Twelve Mile Circle picks a different state for its vacation each summer, and concentrates on an aspect of it intensely. Previous examples have included Alaska, Utah, and Oregon. The ultimate purpose of these holidays is to focus on unusual or oft-overlooked sites within the United States while sprinkling-in a few of the more famous sites as well.
The state selected for the 12MC treatment in 2013 is KENTUCKY, specifically the far southeastern corner.
View Kentucky Thoughts in a larger map
Diverse factors went into this decision. Key amongst them was my lack of county counting coverage. I’ve driven Interstate 75 through the target area and I’ve also nibbled on its western edge. As a whole, however, my time on the ground there was minimal and my county count has been decidedly lacking.
Southeastern Kentucky also offers the ability to avoid airline travel. I am completely fed-up with the airlines. I am annoyed by overly-abundant airport security hassles, I am disgusted by a complete lack of customer service and I am tired of being nickel-and-dimed with an endless parade of airline fees, each one more outrageous than its predecessors. This summer, 12MC will give the airlines the old One Finger Salute by selecting an automotive destination. It should take about nine hours — a long but manageable single-day drive — which compares favorably to dealing with an airport, flying cross-country, grabbing a rental car, and driving to a hotel.
The target area I’m anticipating includes a 20-ish county area that avoids major cities as represented on my crudely-drawn map: Adair; Barren; Bell; Casey; Clay; Clinton; Cumberland; Edmonson; Green; Hart; Knox; Laurel; Lincoln; McCreary; Metcalfe; Pulaski; Rockcastle; Russell; Taylor; Wayne; Whitley. I won’t hit every one of those counties, and I’ll probably stray outside of those boundaries for the right opportunities (including into Virginia or Tennessee). I’m still early in the research process so it’s in flux. I’m using it focus my concentration for the moment and using it as a starting point, primarily.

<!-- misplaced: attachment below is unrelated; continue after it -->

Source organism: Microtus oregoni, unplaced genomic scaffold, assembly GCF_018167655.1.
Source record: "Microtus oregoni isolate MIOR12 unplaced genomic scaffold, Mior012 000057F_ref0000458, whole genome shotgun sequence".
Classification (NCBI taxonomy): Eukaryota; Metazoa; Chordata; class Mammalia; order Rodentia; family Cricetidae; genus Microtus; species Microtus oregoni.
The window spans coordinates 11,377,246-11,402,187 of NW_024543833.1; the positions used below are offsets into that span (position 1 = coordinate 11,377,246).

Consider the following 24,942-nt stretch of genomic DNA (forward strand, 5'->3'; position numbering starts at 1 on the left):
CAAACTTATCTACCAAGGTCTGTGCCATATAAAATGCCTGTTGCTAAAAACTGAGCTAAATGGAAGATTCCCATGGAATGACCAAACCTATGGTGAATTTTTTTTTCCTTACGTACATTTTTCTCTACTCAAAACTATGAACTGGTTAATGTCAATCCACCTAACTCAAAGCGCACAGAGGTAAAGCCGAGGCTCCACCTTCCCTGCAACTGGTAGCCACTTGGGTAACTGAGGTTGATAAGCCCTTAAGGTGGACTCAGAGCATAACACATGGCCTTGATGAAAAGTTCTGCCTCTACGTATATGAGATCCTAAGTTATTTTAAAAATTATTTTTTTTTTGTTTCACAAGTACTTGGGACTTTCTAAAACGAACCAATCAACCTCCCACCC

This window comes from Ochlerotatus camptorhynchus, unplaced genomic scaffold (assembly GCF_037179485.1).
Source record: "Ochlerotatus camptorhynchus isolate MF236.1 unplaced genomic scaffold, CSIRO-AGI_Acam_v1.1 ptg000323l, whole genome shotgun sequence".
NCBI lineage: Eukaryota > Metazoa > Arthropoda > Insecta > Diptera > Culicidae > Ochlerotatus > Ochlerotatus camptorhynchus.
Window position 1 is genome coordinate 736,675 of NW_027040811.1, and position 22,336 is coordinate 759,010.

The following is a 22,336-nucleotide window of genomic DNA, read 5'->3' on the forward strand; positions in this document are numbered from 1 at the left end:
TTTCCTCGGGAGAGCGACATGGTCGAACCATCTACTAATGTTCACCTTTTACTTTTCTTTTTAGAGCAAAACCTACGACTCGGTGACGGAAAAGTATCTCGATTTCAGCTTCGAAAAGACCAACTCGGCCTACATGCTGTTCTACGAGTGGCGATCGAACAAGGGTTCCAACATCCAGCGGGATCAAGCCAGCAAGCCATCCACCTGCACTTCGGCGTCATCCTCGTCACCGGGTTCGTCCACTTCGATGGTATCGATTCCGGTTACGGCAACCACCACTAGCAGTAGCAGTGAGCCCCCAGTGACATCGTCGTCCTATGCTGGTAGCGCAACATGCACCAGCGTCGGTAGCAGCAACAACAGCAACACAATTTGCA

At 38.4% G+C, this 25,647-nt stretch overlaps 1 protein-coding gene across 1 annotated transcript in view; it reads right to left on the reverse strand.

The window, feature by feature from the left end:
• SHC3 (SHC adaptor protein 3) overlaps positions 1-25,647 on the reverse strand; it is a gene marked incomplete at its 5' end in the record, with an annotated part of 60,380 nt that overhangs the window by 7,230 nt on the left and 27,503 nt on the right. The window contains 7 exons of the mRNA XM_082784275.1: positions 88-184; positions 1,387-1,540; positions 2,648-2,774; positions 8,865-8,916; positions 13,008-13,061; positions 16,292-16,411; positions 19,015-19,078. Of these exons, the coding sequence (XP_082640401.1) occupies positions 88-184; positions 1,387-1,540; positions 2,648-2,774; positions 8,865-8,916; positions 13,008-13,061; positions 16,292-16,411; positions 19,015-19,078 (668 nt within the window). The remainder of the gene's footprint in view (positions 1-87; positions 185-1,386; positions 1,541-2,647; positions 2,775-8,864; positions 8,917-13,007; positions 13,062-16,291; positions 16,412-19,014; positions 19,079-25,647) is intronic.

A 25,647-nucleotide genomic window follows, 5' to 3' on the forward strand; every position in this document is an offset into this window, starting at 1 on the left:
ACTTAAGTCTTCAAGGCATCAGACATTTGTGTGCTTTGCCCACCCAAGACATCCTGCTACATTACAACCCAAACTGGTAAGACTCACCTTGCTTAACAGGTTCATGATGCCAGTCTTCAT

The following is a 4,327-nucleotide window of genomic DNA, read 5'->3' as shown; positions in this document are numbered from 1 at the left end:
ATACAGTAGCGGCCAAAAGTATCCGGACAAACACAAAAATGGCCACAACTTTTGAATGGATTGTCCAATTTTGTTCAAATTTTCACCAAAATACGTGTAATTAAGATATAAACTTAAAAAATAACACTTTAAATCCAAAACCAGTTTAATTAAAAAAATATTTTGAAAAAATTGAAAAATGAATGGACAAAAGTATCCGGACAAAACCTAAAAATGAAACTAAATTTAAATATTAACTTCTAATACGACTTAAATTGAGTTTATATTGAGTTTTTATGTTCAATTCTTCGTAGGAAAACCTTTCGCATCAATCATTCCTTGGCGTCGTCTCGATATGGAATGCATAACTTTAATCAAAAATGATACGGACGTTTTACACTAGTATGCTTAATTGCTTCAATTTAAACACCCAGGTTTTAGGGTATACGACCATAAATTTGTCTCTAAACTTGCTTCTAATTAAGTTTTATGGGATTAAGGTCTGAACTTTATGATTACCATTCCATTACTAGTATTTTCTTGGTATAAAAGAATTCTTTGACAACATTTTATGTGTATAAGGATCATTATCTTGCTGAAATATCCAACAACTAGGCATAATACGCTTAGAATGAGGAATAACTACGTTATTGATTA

The map presents several possibilities even in its embryonic stage. My attention has already been drawn to all things Cumberland (e.g., Cumberland Gap, Cumberland Falls, Lake Cumberland), as well as to the Daniel Boone National Forest and to Mammoth Cave National Park. I visited Mammoth as a kid and I want to return as an adult to see if my pint-sized memories hold true. Plus, my kids love going on cave tours and Mammoth is the king-of-kings for the eastern United States.
My 12MC Complete Index didn’t present an abundance of geo-oddities within the target area, although there are a couple. I’ve shaded the map in yellow and blue to split the target between Central Time and the Eastern Time. We’ll be bouncing between time zones like on the Dust Bowl trip and that always provides a level of amusement. Plus, a time zone anomaly exists within the target area with a chunk of central time farther east than a chunk of eastern time. I probably wouldn’t go out of my way to experience the anomaly although I’d probably do it for grins if I happened to be nearby for some other purpose.
Here is the part where I consult with the wise and all-knowing audience. You’ve come through for me several times in the past, suggesting great places to visit that I never would have learned about without your input. Some of those included Capulin Volcano in New Mexico, gas stations in Oregon where I could pump my own gas, Timpanogos Cave National Monument and the ATK Rocket Park in Utah. I am certain that there must be people in the 12MC universe who have either lived in or who have vacationed in southeastern Kentucky.